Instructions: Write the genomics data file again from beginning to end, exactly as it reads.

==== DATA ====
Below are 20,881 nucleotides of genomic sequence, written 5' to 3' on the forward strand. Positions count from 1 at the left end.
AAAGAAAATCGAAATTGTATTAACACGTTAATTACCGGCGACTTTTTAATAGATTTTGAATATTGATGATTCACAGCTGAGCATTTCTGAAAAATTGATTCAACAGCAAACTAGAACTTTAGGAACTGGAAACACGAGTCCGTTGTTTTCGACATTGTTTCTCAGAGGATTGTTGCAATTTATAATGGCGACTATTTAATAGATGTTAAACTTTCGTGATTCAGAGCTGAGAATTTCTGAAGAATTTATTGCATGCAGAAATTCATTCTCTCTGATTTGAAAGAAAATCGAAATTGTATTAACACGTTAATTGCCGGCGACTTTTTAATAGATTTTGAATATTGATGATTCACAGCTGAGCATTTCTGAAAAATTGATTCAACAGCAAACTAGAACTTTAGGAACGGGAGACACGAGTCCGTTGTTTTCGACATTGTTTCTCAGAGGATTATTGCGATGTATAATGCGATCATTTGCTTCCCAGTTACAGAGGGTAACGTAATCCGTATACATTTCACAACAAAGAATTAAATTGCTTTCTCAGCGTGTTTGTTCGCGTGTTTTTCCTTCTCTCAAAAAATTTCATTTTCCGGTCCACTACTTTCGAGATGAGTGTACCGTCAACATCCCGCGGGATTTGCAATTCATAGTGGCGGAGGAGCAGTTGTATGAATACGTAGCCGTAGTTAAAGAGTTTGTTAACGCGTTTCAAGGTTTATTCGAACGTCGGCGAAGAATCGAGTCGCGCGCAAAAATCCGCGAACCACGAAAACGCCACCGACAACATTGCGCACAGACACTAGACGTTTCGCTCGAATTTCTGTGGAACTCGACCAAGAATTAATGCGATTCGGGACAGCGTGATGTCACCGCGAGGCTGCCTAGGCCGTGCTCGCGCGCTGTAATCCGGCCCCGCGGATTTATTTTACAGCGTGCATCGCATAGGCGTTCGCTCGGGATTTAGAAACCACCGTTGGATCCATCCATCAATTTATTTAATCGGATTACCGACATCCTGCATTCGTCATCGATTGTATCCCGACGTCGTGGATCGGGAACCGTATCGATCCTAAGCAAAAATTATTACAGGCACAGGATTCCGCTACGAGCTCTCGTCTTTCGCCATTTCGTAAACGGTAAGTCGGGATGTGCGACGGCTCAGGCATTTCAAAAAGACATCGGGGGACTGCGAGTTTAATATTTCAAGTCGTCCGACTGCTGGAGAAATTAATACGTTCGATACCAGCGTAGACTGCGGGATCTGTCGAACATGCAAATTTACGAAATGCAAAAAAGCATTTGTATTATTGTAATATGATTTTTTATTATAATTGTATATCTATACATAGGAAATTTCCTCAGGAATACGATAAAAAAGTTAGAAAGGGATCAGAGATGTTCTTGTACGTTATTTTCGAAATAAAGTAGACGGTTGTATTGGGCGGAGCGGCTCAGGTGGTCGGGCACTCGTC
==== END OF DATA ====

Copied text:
Below are 20,881 nucleotides of genomic sequence, written 5' to 3' on the forward strand. Positions count from 1 at the left end.
AAAGAAAATCGAAATTGTATTAACACGTTAATTACCGGCGACTTTTTAATAGATTTTGAATATTGATGATTCACAGCTGAGCATTTCTGAAAAATTGATTCAACAGCAAACTAGAACTTTAGGAACTGGAAACACGAGTCCGTTGTTTTCGACATTGTTTCTCAGAGGATTGTTGCAATTTATAATGGCGACTATTTAATAGATGTTAAACTTTCGTGATTCAGAGCTGAGAATTTCTGAAGAATTTATTGCATGCAGAAATTCATTCTCTCTGATTTGAAAGAAAATCGAAATTGTATTAACACGTTAATTGCCGGCGACTTTTTAATAGATTTTGAATATTGATGATTCACAGCTGAGCATTTCTGAAAAATTGATTCAACAGCAAACTAGAACTTTAGGAACGGGAGACACGAGTCCGTTGTTTTCGACATTGTTTCTCAGAGGATTATTGCGATGTATAATGCGATCATTTGCTTCCCAGTTACAGAGGGTAACGTAATCCGTATACATTTCACAACAAAGAATTAAATTGCTTTCTCAGCGTGTTTGTTCGCGTGTTTTTCCTTCTCTCAAAAAATTTCATTTTCCGGTCCACTACTTTCGAGATGAGTGTACCGTCAACATCCCGCGGGATTTGCAATTCATAGTGGCGGAGGAGCAGTTGTATGAATACGTAGCCGTAGTTAAAGAGTTTGTTAACGCGTTTCAAGGTTTATTCGAACGTCGGCGAAGAATCGAGTCGCGCGCAAAAATCCGCGAACCACGAAAACGCCACCGACAACATTGCGCACAGACACTAGACGTTTCGCTCGAATTTCTGTGGAACTCGACCAAGAATTAATGCGATTCGGGACAGCGTGATGTCACCGCGAGGCTGCCTAGGCCGTGCTCGCGCGCTGTAATCCGGCCCCGCGGATTTATTTTACAGCGTGCATCGCATAGGCGTTCGCTCGGGATTTAGAAACCACCGTTGGATCCATCCATCAATTTATTTAATCGGATTACCGACATCCTGCATTCGTCATCGATTGTATCCCGACGTCGTGGATCGGGAACCGTATCGATCCTAAGCAAAAATTATTACAGGCACAGGATTCCGCTACGAGCTCTCGTCTTTCGCCATTTCGTAAACGGTAAGTCGGGATGTGCGACGGCTCAGGCATTTCAAAAAGACATCGGGGGACTGCGAGTTTAATATTTCAAGTCGTCCGACTGCTGGAGAAATTAATACGTTCGATACCAGCGTAGACTGCGGGATCTGTCGAACATGCAAATTTACGAAATGCAAAAAAGCATTTGTATTATTGTAATATGATTTTTTATTATAATTGTATATCTATACATAGGAAATTTCCTCAGGAATACGATAAAAAAGTTAGAAAGGGATCAGAGATGTTCTTGTACGTTATTTTCGAAATAAAGTAGACGGTTGTATTGGGCGGAGCGGCTCAGGTGGTCGGGCACTCGTC